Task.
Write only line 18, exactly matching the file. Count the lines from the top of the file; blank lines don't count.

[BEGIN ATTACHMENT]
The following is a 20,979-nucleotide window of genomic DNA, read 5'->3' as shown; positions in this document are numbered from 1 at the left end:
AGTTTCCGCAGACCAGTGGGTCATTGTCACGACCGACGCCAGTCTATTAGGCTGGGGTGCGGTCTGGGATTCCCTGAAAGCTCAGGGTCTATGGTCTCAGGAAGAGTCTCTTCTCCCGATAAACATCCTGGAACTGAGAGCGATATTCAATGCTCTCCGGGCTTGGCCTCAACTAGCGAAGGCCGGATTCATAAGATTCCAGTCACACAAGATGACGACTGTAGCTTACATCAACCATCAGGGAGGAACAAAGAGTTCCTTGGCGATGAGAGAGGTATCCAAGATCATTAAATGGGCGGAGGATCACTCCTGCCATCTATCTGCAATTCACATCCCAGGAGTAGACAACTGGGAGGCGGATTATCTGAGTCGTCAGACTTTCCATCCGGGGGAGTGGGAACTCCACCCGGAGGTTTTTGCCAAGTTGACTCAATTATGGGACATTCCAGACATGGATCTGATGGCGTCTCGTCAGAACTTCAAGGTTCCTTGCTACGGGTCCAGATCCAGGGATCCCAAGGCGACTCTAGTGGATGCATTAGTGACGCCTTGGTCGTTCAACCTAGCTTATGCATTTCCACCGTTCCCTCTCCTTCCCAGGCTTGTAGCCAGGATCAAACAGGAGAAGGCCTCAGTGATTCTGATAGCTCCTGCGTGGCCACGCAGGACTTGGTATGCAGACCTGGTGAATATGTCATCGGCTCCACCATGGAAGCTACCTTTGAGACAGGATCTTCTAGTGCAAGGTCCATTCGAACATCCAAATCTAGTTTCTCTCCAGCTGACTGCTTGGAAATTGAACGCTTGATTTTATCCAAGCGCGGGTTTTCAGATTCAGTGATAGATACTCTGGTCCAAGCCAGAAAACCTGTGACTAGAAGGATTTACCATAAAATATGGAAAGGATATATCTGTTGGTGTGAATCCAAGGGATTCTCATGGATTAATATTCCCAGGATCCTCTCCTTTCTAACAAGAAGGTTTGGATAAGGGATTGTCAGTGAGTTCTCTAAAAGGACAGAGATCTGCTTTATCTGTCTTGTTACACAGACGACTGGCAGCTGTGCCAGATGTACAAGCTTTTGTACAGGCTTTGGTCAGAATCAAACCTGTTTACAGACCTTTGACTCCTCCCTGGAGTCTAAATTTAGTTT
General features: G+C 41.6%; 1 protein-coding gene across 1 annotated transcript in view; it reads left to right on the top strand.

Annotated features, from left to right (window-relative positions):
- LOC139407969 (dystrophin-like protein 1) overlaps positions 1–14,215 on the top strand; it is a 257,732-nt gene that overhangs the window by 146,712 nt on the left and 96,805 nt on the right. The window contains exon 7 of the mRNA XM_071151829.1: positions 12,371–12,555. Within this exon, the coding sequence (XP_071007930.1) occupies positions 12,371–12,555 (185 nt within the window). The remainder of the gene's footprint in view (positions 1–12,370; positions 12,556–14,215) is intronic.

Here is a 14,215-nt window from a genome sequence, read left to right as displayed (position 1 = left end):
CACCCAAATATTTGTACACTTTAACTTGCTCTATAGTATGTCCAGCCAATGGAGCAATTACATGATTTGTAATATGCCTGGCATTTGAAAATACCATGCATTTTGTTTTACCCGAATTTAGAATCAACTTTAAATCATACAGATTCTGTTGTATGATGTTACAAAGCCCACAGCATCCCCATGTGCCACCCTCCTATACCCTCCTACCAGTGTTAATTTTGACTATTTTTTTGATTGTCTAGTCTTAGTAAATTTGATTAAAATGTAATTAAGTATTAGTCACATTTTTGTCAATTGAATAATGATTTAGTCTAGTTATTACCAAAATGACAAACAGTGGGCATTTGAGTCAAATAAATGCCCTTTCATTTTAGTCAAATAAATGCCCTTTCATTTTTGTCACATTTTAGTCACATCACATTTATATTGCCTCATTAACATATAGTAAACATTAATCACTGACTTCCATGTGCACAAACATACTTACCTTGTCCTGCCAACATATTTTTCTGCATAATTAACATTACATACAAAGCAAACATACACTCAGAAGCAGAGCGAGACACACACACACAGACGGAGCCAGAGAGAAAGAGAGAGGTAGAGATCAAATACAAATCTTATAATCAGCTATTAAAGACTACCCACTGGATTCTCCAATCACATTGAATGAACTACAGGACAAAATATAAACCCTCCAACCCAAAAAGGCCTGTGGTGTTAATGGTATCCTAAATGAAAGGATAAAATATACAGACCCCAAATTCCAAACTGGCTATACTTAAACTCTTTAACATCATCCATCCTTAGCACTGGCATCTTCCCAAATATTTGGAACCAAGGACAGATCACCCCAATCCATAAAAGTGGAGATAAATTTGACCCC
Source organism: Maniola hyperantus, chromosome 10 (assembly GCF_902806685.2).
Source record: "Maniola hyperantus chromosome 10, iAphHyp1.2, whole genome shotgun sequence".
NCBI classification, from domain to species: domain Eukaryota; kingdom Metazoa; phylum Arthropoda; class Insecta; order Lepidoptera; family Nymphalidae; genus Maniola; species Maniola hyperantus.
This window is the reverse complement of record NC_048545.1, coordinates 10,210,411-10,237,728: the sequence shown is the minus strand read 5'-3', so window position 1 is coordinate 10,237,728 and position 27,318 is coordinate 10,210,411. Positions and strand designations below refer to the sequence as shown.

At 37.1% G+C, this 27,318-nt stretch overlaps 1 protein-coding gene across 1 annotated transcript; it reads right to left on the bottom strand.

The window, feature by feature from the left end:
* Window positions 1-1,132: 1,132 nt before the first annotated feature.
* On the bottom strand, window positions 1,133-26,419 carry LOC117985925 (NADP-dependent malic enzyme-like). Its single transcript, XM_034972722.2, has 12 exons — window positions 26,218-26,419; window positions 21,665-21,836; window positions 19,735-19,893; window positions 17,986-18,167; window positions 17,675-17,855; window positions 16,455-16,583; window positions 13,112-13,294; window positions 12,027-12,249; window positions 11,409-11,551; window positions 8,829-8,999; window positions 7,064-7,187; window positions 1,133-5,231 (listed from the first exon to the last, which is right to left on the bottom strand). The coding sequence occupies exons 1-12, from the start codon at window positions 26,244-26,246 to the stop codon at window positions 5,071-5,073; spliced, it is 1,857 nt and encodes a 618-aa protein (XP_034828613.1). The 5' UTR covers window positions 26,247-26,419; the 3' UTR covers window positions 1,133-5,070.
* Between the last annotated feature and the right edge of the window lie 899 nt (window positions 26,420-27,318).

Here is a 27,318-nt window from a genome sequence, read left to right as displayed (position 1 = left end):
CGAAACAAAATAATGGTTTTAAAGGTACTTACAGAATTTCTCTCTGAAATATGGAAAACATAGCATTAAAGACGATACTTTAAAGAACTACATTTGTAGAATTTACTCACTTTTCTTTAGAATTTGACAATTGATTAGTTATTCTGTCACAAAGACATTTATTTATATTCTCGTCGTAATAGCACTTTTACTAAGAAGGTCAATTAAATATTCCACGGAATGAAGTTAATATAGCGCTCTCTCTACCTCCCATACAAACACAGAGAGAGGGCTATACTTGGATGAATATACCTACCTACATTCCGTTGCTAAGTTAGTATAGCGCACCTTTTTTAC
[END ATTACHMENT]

CGAAACAAAATAATGGTTTTAAAGGTACTTACAGAATTTCTCTCTGAAATATGGAAAACATAGCATTAAAGACGATACTTTAAAGAACTACATTTGTAGAATTTACTCACTTTTCTTTAGAATTTGACAATTGATTAGTTATTCTGTCACAAAGACATTTATTTATATTCTCGTCGTAATAGCACTTTTACTAAGAAGGTCAATTAAATATTCCACGGAATGAAGTTAATATAGCGCTCTCTCTACCTCCCATACAAACACAGAGAGAGGGCTATACTTGGATGAATATACCTACCTACATTCCGTTGCTAAGTTAGTATAGCGCACCTTTTTTAC